THE INVESTIGATION OF MERCURY REDOX CHEMISTRY IN NATURAL WATERS AND THE DEVELOPMENT OF A NEW METHOD FOR INCUBATION EXPERIMENTS
Mason, Robert P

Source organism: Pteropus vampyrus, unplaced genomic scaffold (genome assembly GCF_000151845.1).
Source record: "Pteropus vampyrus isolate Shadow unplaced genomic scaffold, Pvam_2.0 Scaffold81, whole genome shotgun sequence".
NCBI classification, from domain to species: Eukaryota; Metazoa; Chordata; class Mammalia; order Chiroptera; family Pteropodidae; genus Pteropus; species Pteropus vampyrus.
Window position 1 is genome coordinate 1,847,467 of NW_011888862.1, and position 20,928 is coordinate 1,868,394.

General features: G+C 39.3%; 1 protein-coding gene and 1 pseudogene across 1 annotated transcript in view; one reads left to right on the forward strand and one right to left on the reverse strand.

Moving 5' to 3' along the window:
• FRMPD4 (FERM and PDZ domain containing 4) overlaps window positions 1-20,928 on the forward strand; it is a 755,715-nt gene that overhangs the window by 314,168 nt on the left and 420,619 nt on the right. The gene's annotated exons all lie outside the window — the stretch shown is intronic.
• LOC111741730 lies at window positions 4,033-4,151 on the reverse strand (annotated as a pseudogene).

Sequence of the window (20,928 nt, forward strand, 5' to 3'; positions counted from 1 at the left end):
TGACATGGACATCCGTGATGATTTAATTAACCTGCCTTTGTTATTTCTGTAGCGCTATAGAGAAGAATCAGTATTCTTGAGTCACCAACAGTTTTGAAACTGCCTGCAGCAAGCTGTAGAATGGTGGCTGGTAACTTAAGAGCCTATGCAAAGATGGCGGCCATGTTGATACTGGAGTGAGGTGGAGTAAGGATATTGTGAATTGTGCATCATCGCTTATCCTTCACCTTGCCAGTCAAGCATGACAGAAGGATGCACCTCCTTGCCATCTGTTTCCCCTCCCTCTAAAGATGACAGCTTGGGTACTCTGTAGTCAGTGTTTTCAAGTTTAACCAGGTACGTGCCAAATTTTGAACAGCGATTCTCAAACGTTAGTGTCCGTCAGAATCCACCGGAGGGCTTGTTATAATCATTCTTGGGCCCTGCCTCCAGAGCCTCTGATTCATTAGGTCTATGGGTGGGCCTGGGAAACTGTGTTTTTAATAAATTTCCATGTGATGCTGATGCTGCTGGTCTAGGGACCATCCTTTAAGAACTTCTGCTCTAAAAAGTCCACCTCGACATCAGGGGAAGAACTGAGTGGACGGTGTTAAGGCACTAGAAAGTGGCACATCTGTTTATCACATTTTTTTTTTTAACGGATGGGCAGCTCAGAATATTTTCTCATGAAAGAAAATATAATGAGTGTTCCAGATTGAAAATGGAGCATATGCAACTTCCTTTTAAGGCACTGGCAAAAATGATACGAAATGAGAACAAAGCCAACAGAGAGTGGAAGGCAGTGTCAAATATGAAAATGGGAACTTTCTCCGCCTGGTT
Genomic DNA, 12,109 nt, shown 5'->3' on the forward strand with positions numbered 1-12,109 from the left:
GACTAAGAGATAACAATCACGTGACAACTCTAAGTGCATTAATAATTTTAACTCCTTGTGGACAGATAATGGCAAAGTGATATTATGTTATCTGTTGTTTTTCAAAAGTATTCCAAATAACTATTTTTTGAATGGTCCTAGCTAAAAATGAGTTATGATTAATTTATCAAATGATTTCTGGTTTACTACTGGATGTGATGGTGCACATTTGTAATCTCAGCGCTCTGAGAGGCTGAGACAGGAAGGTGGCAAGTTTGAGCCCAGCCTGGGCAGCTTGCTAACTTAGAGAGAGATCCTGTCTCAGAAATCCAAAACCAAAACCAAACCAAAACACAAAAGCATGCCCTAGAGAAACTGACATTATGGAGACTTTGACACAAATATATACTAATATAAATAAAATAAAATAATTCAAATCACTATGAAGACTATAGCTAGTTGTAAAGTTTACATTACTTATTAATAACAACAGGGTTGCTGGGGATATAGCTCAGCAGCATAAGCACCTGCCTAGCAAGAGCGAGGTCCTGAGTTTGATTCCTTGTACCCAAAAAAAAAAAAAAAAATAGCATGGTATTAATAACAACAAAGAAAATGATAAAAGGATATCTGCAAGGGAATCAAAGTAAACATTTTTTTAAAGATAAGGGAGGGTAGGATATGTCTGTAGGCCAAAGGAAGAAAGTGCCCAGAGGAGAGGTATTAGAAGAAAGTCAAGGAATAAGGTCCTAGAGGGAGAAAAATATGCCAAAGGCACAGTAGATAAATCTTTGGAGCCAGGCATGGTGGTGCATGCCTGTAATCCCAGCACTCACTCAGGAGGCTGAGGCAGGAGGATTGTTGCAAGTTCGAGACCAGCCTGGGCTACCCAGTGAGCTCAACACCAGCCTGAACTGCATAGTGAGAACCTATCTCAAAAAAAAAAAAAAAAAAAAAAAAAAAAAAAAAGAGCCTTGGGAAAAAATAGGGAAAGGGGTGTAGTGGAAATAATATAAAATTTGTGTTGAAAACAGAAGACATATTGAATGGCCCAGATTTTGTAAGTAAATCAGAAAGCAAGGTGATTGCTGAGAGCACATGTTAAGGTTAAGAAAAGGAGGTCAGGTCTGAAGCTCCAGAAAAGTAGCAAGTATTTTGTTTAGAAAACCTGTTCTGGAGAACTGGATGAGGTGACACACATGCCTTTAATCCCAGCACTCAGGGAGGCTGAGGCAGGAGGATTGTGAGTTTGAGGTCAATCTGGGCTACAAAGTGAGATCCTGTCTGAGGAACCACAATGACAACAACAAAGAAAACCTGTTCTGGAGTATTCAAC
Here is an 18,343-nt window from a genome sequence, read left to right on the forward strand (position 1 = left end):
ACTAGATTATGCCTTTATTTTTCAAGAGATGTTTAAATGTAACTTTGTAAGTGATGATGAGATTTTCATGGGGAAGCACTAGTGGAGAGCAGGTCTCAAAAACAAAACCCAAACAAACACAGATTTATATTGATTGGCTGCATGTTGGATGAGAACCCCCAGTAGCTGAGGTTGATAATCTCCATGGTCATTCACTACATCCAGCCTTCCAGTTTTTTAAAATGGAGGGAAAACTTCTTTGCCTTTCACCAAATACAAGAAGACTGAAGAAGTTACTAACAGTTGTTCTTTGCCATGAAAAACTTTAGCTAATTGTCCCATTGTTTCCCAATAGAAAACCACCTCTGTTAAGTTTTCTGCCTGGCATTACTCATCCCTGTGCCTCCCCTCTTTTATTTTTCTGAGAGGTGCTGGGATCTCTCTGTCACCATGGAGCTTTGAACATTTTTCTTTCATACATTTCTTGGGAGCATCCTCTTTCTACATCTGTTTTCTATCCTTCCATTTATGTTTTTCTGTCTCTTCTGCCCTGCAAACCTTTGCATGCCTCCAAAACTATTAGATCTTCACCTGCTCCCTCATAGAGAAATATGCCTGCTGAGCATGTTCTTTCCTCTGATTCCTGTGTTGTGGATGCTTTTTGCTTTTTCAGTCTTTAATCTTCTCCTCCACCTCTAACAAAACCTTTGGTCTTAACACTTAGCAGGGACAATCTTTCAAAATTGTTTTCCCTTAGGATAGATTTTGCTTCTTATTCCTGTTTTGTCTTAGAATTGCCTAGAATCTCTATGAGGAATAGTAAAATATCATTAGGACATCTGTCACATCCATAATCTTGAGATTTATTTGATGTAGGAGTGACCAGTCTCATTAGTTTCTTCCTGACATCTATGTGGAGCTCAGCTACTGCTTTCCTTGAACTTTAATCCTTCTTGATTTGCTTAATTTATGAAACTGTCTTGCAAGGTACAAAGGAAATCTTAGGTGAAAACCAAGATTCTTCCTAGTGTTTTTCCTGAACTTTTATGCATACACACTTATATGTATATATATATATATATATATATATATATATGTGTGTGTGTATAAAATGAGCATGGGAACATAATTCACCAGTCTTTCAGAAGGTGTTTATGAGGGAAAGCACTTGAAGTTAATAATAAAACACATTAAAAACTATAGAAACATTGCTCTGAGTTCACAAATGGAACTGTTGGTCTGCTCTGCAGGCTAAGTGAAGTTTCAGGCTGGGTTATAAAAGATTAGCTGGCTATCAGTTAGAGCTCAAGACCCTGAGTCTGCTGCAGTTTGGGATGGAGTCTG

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The redox processes that control Hg speciation in natural waters are poorly understood and study results often disagree, primarily a consequence of varied and often flawed methodologies. An incubation method was developed utilizing PFA Teflon® bag reaction vessels to reduce sources of error, and additions of isotopically labeled Hg to quantify rate constants. With low measures of error and duplicate bag reproducibility, this method was applied via incubations of natural waters in ambient sunlight to test three theories; 1) Hg oxidation and reduction are photochemically mediated, 2) Hg reduction is correlated to [DOC], and 3) Hg oxidation is enhanced by halides. The former was proven through the detection of redox chemistry during daylight and its absence in the dark. Results indicate the importance of both redox processes in natural waters, but failed to prove the latter two theories, potentially due to greater than expected [DOC] in one experiment.